Most product demos are really terrible. SEs – at least a lot of the ones that I’ve seen – love to focus on the product features, but forget that they have an audience with specific goals and problems, and the audience doesn’t really care about the software; they care about achieving their own goals or solving a problem.
Recently I invited a vendor in for a discussion about his product. I won’t name the vendor, but the ironic thing is that their software is aimed at product marketing people, so they should know a thing or two about product demos. But their sales call was a lot like most of the sales calls I’ve seen: the sales person did the intros, and then handed the floor over to the SE, who launched in to a 60 minute, non-stop, all talking, all the time, explanation of each Tab and Checkbox in their interface.
I was stunned. And frankly, very annoyed. I even tried to stop him several times to explain my needs, but he kept on going. When there were 15 minutes left in our scheduled meeting, I tried to wrap up the demo, but he wouldn’t hear of it. “There are just two more tabs I want to show you!” At that point I nearly lost it, but I said as politely as I could that we needed to wrap up. I said it was unfortunate that we missed covering the scenarios that interested me, and he replied that “I’m sorry, there’s just so much in the product that it’s hard to cover it all in an hour.”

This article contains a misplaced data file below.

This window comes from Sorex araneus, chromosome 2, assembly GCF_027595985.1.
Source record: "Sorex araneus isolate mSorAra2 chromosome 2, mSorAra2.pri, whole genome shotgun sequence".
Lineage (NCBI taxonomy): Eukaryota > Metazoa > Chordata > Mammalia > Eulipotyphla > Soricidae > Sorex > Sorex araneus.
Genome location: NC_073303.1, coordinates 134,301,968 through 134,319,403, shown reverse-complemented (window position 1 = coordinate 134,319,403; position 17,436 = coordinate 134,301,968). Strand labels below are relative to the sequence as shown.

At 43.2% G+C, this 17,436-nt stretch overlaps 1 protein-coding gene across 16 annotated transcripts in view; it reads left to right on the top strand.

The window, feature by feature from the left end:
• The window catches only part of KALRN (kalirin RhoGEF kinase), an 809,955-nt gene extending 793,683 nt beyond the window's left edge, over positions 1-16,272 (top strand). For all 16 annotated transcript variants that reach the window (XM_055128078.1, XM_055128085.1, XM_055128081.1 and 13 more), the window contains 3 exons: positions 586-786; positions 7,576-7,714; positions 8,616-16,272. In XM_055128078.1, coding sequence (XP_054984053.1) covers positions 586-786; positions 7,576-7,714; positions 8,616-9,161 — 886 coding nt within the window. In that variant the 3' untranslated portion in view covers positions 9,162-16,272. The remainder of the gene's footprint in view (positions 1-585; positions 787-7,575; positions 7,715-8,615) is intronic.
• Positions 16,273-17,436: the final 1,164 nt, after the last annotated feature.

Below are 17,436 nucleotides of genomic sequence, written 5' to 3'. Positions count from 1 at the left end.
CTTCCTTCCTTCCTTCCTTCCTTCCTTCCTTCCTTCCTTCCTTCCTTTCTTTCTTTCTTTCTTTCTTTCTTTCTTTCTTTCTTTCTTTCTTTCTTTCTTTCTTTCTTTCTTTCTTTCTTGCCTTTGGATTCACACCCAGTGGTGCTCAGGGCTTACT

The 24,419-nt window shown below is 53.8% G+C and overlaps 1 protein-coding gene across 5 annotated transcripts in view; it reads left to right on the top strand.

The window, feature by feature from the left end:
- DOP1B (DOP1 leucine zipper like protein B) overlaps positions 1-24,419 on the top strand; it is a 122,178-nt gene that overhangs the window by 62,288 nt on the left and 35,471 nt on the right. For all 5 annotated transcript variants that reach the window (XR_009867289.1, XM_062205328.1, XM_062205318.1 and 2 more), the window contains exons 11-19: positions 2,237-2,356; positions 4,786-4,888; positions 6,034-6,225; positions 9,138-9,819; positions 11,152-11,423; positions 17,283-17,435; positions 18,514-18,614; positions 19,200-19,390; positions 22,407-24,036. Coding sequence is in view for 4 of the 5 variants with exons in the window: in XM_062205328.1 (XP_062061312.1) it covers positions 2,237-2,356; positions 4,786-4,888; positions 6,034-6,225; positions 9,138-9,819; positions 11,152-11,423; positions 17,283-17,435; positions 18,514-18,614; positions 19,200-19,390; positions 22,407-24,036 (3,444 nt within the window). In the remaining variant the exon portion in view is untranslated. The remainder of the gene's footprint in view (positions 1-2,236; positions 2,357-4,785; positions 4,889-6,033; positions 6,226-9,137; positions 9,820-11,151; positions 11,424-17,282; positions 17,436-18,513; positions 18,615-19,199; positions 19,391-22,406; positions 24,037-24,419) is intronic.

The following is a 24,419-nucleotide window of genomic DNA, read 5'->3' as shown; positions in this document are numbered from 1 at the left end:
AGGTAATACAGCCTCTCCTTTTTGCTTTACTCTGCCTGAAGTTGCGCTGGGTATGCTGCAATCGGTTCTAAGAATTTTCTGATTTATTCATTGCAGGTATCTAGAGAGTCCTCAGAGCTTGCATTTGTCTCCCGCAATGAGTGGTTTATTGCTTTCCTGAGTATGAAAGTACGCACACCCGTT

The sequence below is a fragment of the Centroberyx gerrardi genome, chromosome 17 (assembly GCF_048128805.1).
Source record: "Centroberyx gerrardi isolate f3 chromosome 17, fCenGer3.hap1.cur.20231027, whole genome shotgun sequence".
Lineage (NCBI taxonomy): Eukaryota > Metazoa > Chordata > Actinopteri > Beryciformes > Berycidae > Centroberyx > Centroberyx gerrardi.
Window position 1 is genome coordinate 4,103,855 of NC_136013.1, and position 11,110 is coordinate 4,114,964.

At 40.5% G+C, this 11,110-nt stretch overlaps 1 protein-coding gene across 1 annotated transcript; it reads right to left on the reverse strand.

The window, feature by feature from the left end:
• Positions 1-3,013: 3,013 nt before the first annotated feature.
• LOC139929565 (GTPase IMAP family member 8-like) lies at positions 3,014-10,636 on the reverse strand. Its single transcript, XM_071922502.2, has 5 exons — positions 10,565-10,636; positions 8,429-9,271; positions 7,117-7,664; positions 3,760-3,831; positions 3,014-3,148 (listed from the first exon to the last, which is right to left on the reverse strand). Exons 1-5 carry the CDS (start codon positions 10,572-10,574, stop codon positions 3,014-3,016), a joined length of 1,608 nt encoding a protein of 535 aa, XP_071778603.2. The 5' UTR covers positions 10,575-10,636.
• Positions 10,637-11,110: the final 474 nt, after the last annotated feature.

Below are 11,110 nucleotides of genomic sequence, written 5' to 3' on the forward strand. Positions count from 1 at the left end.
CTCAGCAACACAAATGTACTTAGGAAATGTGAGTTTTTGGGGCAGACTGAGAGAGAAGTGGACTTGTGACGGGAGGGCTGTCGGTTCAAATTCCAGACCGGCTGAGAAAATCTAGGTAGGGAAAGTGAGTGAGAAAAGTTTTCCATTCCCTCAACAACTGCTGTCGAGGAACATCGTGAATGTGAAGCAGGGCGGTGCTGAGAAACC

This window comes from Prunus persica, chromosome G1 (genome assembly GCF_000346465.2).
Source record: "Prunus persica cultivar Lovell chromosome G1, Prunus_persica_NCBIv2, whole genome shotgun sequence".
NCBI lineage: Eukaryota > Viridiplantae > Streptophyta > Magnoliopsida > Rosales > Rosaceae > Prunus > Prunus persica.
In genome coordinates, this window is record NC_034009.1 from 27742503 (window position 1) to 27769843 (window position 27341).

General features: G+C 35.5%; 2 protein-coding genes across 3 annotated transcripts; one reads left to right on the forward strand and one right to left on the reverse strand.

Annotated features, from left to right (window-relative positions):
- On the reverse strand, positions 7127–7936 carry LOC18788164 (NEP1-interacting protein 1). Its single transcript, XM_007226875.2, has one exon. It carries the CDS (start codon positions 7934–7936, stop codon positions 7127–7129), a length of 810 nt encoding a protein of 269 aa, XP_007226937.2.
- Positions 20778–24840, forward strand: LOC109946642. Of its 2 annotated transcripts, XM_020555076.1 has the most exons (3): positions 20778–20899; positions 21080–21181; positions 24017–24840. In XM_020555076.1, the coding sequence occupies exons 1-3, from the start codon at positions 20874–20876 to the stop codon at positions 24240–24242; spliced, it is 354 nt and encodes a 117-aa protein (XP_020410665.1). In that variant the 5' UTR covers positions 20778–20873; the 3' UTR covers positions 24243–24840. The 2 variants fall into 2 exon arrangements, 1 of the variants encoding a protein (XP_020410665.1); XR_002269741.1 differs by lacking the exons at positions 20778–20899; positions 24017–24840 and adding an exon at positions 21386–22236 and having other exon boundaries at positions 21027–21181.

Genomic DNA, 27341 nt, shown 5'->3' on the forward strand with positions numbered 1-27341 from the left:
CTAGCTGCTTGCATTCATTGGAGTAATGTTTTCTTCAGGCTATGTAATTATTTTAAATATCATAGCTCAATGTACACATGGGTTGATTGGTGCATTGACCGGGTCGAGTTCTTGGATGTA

I was inconsolable.
But let’s not blame the SE here. In order to do a good demo, a few pieces need to be in place. The sales person needs to do their homework to map the audience to a set of roles, and then determine the needs of each person in the room, and those needs should be stated in terms of a goal to be achieved or a problem to be solved. From there, a demo flow can be created marketing to show scenarios of how those people can achieve their goals or solve their problems. If there are multiple roles present, we can show how they would collaborate using the product to achieve a goal.
If my friend the SE above had this information, and some serious training on Product Usage, he could have covered everything I needed to know in about 20 minutes. Instead we spent 60, and I didn’t know whether I could do what I wanted with his product.
All of this relies on a core understanding of the target users and buyers for a product, and what their typical goals are. We also need to map our capabilities to the users’ goals.
I also believe that the demo is misused by selling people. But I’ll take that on in a future post.